The feeling among some Tuam residents was that the government favoured a memorial, rather than a full excavation and DNA testing of the remains.

Catherine Corless herself says they have reason to believe that there are complete bodies on site at Tuam. "In archaeological terms this is 'articulated' bodies. Further, we also have reason to believe that there is flesh on bones and that there are bodies with leathery preservation."


Corless also points out that the bodies of six women known to have died at the home are missing. She asks why there is no interest in finding out where the bodies of those women are.

"Where are the other missing SIX women? We HAVE to excavate the area - 1.4 hectares of Galway County Council property currently left as a small public ground; left that way because Galway County Council knew officially in the 1970s that there were people interred here, which is why the estate was designed to avoid building here in the first place.

"These children and women were never properly even buried here. The dead in the chambers here were carried in through tunnels and placed here for concealment. That’s not burial."

A local resident at the meeting said, "We will create new scandals when we try to cover up the old scandals. I'm ashamed we're even having this discussion."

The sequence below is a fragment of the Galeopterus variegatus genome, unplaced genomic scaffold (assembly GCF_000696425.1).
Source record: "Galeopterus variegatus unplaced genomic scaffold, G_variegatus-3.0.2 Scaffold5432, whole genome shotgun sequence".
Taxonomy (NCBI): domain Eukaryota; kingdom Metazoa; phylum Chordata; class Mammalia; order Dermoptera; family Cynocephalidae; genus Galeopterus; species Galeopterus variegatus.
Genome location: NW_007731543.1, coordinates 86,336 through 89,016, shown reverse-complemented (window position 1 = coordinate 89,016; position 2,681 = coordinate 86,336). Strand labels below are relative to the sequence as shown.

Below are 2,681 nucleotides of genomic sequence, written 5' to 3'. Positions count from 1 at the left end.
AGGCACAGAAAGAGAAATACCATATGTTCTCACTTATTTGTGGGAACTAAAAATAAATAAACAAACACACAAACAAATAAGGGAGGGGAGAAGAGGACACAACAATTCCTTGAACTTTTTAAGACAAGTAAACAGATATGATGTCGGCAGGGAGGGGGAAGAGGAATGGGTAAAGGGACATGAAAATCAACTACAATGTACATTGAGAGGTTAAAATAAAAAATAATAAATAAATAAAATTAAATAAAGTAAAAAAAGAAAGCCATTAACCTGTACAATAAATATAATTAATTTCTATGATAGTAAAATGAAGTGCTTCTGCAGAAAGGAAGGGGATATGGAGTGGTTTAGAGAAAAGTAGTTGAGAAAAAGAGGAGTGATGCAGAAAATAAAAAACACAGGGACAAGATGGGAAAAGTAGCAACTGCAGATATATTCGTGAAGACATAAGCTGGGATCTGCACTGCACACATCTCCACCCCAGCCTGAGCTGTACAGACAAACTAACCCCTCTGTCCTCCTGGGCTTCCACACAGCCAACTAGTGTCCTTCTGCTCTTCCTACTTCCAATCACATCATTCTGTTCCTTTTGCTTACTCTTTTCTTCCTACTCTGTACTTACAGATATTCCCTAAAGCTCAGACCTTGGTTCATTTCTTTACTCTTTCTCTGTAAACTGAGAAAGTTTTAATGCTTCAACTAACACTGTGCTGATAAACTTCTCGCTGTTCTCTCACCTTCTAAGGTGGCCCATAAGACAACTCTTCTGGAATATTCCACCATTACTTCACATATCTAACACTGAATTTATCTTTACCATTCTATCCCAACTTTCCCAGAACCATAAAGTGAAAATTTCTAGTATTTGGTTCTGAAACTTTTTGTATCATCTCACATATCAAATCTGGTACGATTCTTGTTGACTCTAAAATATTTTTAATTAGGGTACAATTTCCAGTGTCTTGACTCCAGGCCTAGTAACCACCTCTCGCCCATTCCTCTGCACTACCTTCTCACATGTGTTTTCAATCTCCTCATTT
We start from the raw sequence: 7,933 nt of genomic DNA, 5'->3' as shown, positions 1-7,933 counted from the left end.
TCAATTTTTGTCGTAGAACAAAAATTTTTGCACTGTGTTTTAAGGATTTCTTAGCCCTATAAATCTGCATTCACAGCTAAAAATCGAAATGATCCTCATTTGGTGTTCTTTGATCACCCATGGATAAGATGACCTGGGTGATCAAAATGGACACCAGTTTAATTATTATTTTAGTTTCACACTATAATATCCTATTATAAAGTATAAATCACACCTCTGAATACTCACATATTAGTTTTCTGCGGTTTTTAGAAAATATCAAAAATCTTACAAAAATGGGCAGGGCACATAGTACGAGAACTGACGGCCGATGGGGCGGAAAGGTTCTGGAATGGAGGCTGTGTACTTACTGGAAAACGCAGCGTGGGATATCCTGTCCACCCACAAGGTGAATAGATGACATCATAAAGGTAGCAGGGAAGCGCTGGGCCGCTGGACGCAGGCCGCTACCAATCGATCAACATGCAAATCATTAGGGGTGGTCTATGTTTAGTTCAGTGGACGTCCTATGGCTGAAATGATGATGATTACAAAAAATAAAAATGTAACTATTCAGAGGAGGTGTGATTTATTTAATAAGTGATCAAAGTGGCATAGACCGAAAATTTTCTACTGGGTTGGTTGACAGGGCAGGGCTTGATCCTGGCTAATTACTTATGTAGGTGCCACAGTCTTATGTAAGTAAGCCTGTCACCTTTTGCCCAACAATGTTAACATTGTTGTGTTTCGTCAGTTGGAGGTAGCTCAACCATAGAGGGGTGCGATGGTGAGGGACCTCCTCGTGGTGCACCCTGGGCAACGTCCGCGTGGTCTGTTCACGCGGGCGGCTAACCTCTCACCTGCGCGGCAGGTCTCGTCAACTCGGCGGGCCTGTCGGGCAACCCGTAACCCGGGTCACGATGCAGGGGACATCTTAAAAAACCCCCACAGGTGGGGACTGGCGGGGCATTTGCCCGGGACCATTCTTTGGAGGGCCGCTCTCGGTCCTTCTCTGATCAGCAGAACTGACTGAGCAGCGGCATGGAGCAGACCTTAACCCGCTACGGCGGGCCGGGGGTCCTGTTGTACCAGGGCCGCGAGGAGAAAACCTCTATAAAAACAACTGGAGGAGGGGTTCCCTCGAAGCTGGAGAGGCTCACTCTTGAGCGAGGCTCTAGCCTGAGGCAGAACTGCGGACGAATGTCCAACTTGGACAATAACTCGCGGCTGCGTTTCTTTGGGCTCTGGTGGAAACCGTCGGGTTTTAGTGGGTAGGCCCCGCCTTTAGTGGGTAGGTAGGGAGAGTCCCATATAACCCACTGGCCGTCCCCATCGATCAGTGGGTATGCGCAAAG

It certainly seems baffling that there has been a consultation process at all, the State are already aware that there are at least 796 bodies at the site.


As was pointed out at the meeting on Monday, in any other situation where bodies were found the Gardaí would be involved as would the coroner - so why are the women and children of Tuam not being accorded the same rights as any other victim of a crime?

Those who had relatives in the home say that they want exhumation and DNA testing so they can finally learn the truth about their loved ones. One relative at the meeting said, "I did my own investigating" into the life and apparent death of his cousin at aged three months. However he continued: "I cannot be sure that this child is dead."

Another relative of  those incarcerated at Tuam said she has two brothers missing and she wanted to know if they had been illegally adopted.

Minister Zappone herself said what happened at Tuam was a crime against women. So it is baffling that the Government seems so hesitant to investigate. An estimated 30,000 women were kept in Mother and Baby homes and in laundries in the 19th and 20th centuries. The last laundry closed in 1996 and we know St Anne's Adoption Society was still burying children in unmarked graves as recently as 1990.

Izzy Kamikaze was at the meeting and said that the roughly 200 residents present were, "predominantly pro-exhumation". "Katherine Zappone does not look happy," tweeted Donal O'Keefe additionally towards the end of the meeting.

Given the lengths the Government went to to seek the public's opinion, we can only hope they now act on the public's requests to fully exhume the entire site and DNA test the remains.

Justice and truth may not put smiles on the faces of government ministers, but it is the least the victims of the Church and State deserve.